Everybody Needs So Much Time to Cool Off, But At Least We Know About It
Thursday February 17, 2022
I was discussing this with a valued business partner the other day.
“When do you think I should send this email?”
“Yeah, I think you should wait, send it after the weekend.”
“Me too, probably even send it in the morning. Otherwise they’ll make a silly decision like they did before.”
We know it, they know it, we even joke about it together.
No blame. It’s a known feature & bug with humanity. At least, now it is known, to me. I never really acted like I knew about it when I was younger, and I regret that for sure.
I personally sent some business nasty-grams that were really bad. Justified in this or that way, but I would rewrite those in a second if I could.
But I also sent business normal-grams at times that were convenient to me, and that turned out to be really dumb in a lot of cases. The emotional issue wasn’t on my end, it was more like an awareness issue on my end plus an emotional issue on theirs.
This need for cooling off is such a great human thing to know about. It made me think about my other personal cooling-off periods:
- If there’s a problem I learn about and it pisses me off, I write a draft message now, and then edit & send later.
- If there’s a new thing I learn about and it gets me excited in a good way, the same applies to any notes I’m taking about it. I find SO MUCH ALL CAPS in those notes.
- If I’m shopping for things that are available as limited-time deals, I always note the deal expiration date and come back later after the emotions have cooled off. Knowing the expiration date is a really nice advantage when shopping for deals. When I’m cooled off, I am better prepared to decide—do I need the whole deal, or just part? And so on.
I do have some personal corollaries to this. For example:
- If it’s a casual blog post, publish it and then edit down the emotions later if you need to. The risk of not posting at all is higher than the risk of some casual blog post causing alarming issues.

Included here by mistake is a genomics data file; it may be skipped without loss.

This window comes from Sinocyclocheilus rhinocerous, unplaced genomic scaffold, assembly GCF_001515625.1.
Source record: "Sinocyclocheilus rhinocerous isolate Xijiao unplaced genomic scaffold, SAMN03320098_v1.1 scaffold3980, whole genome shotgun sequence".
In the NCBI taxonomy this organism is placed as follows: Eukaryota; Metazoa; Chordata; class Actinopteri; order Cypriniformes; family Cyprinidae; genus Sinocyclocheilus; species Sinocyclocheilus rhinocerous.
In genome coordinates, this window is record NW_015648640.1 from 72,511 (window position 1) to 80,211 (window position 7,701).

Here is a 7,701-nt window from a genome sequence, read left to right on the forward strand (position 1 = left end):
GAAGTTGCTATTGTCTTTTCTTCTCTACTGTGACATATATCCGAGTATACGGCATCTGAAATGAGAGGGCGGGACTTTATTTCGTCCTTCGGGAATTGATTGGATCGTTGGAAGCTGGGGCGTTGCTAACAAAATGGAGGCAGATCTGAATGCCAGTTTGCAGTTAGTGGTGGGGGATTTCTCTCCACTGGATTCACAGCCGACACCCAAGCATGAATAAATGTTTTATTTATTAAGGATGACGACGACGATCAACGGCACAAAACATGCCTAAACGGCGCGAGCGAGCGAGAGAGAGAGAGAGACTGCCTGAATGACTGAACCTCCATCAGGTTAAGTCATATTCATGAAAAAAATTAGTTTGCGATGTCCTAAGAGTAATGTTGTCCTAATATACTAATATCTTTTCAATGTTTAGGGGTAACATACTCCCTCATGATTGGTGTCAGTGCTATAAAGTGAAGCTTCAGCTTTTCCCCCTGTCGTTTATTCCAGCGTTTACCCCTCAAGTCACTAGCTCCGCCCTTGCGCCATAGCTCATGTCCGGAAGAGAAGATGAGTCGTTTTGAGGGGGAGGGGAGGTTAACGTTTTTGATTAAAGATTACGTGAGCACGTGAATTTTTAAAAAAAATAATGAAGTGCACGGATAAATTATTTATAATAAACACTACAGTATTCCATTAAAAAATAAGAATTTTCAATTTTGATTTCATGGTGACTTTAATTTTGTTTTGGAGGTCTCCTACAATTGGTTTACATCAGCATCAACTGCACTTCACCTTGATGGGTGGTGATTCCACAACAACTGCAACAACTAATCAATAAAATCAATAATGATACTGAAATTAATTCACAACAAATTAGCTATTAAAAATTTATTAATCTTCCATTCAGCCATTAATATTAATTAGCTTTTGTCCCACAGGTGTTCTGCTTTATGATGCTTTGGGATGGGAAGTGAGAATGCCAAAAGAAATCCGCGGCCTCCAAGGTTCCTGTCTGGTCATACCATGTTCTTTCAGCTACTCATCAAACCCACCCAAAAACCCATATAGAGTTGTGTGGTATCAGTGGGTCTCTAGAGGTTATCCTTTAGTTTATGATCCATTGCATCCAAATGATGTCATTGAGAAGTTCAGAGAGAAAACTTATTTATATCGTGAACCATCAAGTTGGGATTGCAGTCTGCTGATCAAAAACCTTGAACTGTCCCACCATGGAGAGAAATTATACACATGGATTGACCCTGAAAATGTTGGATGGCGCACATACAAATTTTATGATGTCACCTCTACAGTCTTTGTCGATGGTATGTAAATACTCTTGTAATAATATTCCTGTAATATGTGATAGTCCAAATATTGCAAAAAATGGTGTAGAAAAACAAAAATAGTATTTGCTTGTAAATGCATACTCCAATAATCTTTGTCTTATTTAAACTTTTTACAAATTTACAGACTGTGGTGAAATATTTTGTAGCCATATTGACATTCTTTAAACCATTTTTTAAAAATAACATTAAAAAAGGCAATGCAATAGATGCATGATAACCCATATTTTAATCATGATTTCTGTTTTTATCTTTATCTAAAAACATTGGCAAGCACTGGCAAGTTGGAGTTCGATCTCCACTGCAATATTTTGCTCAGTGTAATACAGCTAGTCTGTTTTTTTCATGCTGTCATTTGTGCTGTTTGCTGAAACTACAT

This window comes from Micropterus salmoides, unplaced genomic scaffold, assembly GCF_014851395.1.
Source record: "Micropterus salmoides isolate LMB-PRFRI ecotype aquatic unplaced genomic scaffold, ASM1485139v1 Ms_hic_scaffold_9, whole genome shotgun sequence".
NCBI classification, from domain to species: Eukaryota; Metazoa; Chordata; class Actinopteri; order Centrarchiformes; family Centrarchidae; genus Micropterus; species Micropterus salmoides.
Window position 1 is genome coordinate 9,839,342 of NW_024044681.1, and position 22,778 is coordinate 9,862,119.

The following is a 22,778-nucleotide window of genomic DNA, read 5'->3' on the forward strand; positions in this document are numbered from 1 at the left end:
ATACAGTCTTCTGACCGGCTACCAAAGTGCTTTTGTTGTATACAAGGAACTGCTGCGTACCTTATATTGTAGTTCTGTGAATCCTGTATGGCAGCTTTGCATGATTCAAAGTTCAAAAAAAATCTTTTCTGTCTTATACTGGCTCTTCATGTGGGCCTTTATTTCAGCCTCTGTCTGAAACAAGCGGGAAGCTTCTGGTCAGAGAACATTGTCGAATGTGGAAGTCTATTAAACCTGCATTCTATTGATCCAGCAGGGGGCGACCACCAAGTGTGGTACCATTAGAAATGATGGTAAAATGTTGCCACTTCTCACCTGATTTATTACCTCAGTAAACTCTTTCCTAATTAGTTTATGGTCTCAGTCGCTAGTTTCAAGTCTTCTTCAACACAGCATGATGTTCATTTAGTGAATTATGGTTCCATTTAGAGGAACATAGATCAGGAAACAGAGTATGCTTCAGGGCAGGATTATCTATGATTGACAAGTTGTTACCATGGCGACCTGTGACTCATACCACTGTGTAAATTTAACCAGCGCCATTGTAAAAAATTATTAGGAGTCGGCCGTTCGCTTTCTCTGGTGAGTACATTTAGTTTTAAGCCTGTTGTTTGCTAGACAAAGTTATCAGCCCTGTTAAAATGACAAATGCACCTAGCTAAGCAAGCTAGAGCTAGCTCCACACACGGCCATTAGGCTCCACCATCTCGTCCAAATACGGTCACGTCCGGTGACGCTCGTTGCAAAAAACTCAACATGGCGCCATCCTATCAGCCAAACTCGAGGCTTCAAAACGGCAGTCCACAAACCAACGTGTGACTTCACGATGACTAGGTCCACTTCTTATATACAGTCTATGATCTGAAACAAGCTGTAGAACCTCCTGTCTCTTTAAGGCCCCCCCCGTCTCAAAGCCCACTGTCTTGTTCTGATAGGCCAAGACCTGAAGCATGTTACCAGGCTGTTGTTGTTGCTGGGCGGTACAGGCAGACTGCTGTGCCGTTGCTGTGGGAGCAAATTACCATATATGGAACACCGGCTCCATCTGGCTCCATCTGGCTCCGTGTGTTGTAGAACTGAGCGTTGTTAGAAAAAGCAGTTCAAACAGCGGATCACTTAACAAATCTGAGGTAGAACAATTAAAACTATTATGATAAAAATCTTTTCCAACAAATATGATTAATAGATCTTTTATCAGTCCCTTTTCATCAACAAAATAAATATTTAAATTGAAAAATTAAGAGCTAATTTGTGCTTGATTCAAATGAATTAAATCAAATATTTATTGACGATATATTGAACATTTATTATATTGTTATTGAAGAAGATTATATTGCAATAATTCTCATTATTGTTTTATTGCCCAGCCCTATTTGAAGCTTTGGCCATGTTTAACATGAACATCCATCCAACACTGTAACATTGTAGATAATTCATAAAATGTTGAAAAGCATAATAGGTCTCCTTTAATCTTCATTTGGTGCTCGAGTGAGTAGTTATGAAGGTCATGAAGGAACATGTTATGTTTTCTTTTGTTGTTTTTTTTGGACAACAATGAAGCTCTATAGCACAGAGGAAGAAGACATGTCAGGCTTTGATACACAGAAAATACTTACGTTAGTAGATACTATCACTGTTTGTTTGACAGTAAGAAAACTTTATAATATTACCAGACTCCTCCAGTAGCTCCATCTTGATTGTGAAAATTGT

(This is tongue in cheek, but I think there are plenty of situations where cooling off is important, but you have to figure out how the cooling works best for you.)
Building a Perceptive Superpower
It can also be helpful to know about this for other reasons.
Sometimes you hear people say, “ah it’s depressing to learn too much,” but I’d always rather have the awareness, especially if I can execute on it. (Yeah, awareness alone can feel very depressing—always attempt to execute on your perceptions)
After you do this for a while, which is the same as saying “after you pay attention to this new set of perspectives for a while”, you can start to gain something that may even feel like a perceptive superpower:
- You can probably deal with stressful problems with more resilience and creativity.
- You know when and how to avoid raising the stakes for most situations. Raising the stakes is really dumb with very few exceptions.
- Still, you start to understand when and how to raise the stakes, if you ever need to.
You do have to take an executive standpoint on all this. You have to put it to use. But that’s fine with me.
I really like it when this happens—you start to notice how a thing works, then you get some ideas for making the thing better, and pretty soon your stress levels go down, because you’re human (weaknesses) but you’re also human (strengths)!
BTW, about passion and capacity →
Where is humankind headed? The coiling accountability crisis →
How can I work less like an ESFP? And how can I get out more? →
A common sequence of interest-energy for me →
What NOT to do when keeping a journal →